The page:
The problem for the schools is they have no choice as to what they have forced upon them in the world of IT, there would seem to be choice yet it is a choice of only a selection which all have many affiliations in common at the controlling level.
JISC Says Of Itself :
Who We Are
JISC Board and its sub-committees are senior managers, academics and technology experts working in UK further and higher education. These experts determine JISC’s programme of work to reflect the present and future needs of the education and research communities.
The JISC Executive support the committees and assist with determining policy and deliver JISC’s programme of work through innovation Programmes and JISC-funded Services
A Steering committee (made up of officers from each funding body) provides advice to the JISC Chairman and JISC Executive. 3 advisory committees also support the JISC board: Audit committee, Nominations committee and Remuneration committee. Here
What We Do
JISC is funded by the UK HE and FE funding bodies to provide world-class leadership in the innovative use of ICT to support education and research.
JISC manages and funds more than 200 projects within 24 programmes. Outputs and lessons are made available to the HE and FE community.
JISC also supports 48 Services that provide expertise, advice, guidance and resources to address the needs of all users in HE and FE. Here
JISC’s strategic partners are publicly funded organisations with a national remit to support ICT for education and research. JISC works in formal partnership to deliver the aims and objectives of the JISC Strategy.
Becta (British Education and Communications Technology Agency), UK
Higher Education Academy (The Academy), UK
Organisations focused on specific issues related to provision of ICT for education and research. Associate partners are likely to be membership led or professional associations.
Digital Library Federation (DLF), USA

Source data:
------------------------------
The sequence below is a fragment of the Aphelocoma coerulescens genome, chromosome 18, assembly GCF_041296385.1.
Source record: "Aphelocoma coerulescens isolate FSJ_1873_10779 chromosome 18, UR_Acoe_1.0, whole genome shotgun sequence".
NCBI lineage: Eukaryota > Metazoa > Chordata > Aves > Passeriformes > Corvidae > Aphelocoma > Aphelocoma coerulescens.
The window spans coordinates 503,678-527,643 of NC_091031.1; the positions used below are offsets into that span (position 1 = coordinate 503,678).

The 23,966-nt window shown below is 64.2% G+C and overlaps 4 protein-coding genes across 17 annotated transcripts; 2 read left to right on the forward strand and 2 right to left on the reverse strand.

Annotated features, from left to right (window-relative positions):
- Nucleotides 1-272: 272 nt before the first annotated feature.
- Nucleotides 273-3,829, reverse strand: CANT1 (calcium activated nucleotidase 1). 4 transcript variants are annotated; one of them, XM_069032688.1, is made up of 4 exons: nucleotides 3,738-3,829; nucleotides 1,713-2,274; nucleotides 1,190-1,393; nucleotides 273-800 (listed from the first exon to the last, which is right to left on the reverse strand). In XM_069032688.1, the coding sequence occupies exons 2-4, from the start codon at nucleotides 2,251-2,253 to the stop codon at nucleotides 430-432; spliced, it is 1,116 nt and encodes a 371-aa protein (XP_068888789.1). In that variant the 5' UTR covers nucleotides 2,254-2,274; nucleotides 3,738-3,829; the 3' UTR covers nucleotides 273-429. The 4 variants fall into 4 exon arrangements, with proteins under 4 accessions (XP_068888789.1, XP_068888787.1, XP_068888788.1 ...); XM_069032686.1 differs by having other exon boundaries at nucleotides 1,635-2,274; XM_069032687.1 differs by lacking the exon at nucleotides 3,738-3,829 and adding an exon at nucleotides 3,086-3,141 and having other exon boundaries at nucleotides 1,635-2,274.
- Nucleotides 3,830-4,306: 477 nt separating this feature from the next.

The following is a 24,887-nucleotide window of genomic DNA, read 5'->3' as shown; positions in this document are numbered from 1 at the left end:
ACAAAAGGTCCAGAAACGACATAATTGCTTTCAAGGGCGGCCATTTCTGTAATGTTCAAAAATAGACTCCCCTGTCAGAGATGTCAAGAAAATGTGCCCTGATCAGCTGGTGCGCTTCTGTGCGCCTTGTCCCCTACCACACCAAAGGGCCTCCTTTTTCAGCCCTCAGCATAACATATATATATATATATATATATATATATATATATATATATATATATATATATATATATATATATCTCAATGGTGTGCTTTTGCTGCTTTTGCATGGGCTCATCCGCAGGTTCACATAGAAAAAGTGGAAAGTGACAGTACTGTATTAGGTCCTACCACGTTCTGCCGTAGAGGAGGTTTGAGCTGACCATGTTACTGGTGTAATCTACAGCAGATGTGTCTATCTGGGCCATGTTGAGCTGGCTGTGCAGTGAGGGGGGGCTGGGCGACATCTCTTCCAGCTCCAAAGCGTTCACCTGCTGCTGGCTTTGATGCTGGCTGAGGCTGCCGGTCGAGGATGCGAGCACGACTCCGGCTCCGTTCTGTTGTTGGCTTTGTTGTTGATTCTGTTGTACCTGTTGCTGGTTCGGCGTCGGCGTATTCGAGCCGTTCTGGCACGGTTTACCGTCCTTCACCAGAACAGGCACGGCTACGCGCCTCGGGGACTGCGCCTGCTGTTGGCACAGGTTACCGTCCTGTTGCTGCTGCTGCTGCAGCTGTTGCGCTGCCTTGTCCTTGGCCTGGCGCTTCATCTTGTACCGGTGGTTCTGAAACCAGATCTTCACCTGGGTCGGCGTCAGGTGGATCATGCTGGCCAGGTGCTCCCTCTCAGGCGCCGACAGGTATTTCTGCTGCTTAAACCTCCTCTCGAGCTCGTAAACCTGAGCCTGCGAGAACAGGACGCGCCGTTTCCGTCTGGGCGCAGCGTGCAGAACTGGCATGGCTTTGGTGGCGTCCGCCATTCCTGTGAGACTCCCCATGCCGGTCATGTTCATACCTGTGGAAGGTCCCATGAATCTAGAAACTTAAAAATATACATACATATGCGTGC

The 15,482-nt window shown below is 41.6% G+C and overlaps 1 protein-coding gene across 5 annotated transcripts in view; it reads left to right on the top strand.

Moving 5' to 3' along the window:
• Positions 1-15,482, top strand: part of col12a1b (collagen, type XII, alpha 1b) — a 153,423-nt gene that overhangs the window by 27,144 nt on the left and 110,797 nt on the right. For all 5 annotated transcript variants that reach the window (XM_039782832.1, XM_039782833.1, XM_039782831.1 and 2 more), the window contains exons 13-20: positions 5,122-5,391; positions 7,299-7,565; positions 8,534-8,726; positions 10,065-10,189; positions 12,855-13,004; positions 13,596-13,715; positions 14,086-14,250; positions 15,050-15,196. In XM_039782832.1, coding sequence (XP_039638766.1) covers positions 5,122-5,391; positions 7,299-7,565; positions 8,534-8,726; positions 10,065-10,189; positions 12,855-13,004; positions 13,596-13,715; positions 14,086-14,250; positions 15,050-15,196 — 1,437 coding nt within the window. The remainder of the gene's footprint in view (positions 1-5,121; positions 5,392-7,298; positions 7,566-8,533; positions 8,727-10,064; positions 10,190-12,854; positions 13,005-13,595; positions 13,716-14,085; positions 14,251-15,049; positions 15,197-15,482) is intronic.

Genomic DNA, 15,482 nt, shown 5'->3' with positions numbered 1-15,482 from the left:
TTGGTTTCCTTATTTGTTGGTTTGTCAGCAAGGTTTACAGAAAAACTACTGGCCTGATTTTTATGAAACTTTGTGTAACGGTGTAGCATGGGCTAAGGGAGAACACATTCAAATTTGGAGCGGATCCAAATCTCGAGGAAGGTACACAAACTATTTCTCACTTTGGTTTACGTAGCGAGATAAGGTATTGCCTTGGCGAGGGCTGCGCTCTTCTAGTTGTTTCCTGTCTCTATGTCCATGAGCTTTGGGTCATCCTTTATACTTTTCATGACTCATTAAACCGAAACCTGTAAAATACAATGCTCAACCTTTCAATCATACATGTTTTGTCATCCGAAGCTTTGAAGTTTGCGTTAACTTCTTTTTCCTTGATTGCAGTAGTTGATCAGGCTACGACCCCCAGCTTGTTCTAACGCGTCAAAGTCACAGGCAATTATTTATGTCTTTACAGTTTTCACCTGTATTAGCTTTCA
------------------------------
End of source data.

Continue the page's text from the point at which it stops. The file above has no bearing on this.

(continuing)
Association for Learning Technology (ALT), UK
Non-UK based organisations with a national remit supporting ICT for education and research.
Department of Education, Employment and Workplace Relations (DEEWR) Australia
SURF Foundation The Netherlands
Ministry of Education New Zealand
JISC Constitution And Funding Arrangements
Establishment and principles
The Further and Higher Education Act 1992 established the Higher Education Funding Council for England, the Higher Education Funding Council for Wales, and the Scottish Higher Education Funding Council (the Councils). It contains provision for two or more Councils to exercise jointly any of their functions where it appears to them to do so would be more efficient or would enable them more effectively to discharge any of their functions (Part III, 78). Letters of guidance of 30 April 1992 from the Secretaries of State to the HEFCs invited the three HEFCs to establish a Joint Committee to deal with networking and specialist information services, and gave the Councils leave to decide the basis for funding the Committee and whether or not it should take on other tasks.
In March 1993, the three Councils agreed the formation of a Joint Information Systems Committee (JISC), and provided the following guidelines for activities which it could perform:
There should be a national dimension to the activity